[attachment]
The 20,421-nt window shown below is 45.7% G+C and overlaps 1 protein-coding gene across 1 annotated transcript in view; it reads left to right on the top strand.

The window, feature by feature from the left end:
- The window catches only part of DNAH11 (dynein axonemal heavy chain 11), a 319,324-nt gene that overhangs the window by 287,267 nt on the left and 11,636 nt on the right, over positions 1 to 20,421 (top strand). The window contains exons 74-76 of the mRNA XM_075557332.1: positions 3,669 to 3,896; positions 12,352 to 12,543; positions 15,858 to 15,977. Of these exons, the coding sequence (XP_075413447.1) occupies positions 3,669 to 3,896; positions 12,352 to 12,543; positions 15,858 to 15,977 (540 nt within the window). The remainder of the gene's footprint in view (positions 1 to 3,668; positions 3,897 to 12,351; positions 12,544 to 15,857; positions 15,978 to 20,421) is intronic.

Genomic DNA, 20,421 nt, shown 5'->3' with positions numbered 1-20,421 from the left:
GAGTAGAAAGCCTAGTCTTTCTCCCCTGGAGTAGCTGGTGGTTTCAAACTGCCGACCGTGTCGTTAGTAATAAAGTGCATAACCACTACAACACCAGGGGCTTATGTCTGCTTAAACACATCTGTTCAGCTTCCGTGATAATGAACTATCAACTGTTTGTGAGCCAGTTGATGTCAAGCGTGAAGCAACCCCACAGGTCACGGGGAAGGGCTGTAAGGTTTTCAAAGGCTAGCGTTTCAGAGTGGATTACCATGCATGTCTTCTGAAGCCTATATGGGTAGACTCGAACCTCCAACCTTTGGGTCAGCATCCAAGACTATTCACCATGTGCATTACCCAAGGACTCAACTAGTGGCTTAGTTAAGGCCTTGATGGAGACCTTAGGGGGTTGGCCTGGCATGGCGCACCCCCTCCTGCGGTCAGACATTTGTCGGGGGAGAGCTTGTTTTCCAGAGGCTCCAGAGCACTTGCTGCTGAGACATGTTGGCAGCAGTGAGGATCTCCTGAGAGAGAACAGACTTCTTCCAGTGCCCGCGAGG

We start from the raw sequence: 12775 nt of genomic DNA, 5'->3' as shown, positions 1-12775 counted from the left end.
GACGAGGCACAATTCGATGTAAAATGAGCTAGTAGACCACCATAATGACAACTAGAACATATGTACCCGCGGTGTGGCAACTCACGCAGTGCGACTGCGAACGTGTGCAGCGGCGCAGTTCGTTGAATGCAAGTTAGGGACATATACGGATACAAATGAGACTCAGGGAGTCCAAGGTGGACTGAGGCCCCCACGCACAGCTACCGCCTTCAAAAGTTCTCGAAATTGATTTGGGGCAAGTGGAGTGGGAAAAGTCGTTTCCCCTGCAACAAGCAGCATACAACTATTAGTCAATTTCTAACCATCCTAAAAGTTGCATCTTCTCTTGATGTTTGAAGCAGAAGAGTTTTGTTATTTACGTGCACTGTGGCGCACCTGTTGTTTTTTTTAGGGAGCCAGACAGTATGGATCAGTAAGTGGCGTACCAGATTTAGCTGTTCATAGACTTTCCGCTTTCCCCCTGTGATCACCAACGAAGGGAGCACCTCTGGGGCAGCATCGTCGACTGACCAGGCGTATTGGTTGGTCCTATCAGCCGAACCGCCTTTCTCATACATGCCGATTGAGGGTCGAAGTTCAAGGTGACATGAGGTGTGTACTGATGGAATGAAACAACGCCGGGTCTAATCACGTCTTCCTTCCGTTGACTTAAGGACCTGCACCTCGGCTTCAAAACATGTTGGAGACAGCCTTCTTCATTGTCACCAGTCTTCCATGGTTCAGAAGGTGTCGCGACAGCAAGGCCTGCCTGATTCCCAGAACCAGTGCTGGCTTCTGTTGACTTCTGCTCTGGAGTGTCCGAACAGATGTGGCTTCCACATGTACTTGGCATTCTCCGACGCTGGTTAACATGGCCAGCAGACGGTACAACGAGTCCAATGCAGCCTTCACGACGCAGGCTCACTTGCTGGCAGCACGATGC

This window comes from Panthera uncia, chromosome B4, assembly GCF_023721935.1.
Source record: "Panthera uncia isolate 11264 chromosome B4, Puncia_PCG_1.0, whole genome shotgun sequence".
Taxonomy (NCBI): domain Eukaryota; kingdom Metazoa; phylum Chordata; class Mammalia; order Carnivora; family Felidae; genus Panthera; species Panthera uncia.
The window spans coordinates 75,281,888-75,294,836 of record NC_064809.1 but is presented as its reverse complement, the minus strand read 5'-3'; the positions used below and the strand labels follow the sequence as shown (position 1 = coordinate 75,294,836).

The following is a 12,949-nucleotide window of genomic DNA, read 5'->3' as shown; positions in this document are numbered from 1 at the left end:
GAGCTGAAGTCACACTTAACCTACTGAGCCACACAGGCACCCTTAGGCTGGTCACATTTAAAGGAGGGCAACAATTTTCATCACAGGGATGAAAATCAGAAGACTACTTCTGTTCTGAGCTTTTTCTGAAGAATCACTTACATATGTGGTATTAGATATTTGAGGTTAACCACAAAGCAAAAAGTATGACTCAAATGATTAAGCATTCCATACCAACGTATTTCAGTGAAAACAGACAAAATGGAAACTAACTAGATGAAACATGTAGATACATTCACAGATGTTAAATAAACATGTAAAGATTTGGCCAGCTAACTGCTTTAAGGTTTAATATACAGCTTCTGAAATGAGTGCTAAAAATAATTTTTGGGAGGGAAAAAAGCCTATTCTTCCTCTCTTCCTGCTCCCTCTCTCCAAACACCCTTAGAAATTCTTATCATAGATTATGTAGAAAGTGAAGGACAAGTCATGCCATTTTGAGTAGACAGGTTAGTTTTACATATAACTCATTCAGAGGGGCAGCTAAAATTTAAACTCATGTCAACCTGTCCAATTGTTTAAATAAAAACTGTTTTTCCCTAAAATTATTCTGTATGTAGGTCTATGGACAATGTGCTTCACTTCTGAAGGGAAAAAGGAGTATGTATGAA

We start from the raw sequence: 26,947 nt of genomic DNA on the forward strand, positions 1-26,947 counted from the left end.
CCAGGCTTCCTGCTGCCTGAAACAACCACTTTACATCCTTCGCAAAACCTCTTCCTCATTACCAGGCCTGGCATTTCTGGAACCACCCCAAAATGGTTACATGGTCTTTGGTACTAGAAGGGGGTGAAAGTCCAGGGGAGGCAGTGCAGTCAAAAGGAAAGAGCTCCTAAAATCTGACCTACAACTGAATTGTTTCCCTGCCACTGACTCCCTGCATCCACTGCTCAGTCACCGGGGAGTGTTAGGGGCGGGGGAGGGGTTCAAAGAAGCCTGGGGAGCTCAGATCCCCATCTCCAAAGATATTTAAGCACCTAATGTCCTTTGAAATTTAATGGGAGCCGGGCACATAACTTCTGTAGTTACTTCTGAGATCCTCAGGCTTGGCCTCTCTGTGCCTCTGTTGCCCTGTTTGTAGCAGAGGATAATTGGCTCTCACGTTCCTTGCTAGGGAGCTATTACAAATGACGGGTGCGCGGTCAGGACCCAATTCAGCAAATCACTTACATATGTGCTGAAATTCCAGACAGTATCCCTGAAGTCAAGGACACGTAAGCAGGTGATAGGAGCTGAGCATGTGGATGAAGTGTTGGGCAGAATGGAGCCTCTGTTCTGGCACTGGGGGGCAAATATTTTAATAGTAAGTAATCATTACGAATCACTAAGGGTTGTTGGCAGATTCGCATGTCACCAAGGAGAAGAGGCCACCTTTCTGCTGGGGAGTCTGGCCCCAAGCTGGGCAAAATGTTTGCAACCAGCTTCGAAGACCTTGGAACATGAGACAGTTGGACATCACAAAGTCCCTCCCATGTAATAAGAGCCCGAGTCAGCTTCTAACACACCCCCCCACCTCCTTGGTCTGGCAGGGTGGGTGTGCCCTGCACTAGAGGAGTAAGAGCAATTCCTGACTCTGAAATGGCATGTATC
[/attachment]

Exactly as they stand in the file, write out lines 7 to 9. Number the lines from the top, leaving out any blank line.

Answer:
GACGAGGCACAATTCGATGTAAAATGAGCTAGTAGACCACCATAATGACAACTAGAACATATGTACCCGCGGTGTGGCAACTCACGCAGTGCGACTGCGAACGTGTGCAGCGGCGCAGTTCGTTGAATGCAAGTTAGGGACATATACGGATACAAATGAGACTCAGGGAGTCCAAGGTGGACTGAGGCCCCCACGCACAGCTACCGCCTTCAAAAGTTCTCGAAATTGATTTGGGGCAAGTGGAGTGGGAAAAGTCGTTTCCCCTGCAACAAGCAGCATACAACTATTAGTCAATTTCTAACCATCCTAAAAGTTGCATCTTCTCTTGATGTTTGAAGCAGAAGAGTTTTGTTATTTACGTGCACTGTGGCGCACCTGTTGTTTTTTTTAGGGAGCCAGACAGTATGGATCAGTAAGTGGCGTACCAGATTTAGCTGTTCATAGACTTTCCGCTTTCCCCCTGTGATCACCAACGAAGGGAGCACCTCTGGGGCAGCATCGTCGACTGACCAGGCGTATTGGTTGGTCCTATCAGCCGAACCGCCTTTCTCATACATGCCGATTGAGGGTCGAAGTTCAAGGTGACATGAGGTGTGTACTGATGGAATGAAACAACGCCGGGTCTAATCACGTCTTCCTTCCGTTGACTTAAGGACCTGCACCTCGGCTTCAAAACATGTTGGAGACAGCCTTCTTCATTGTCACCAGTCTTCCATGGTTCAGAAGGTGTCGCGACAGCAAGGCCTGCCTGATTCCCAGAACCAGTGCTGGCTTCTGTTGACTTCTGCTCTGGAGTGTCCGAACAGATGTGGCTTCCACATGTACTTGGCATTCTCCGACGCTGGTTAACATGGCCAGCAGACGGTACAACGAGTCCAATGCAGCCTTCACGACGCAGGCTCACTTGCTGGCAGCACGATGC

This window comes from Panthera uncia, chromosome B4, assembly GCF_023721935.1.
Source record: "Panthera uncia isolate 11264 chromosome B4, Puncia_PCG_1.0, whole genome shotgun sequence".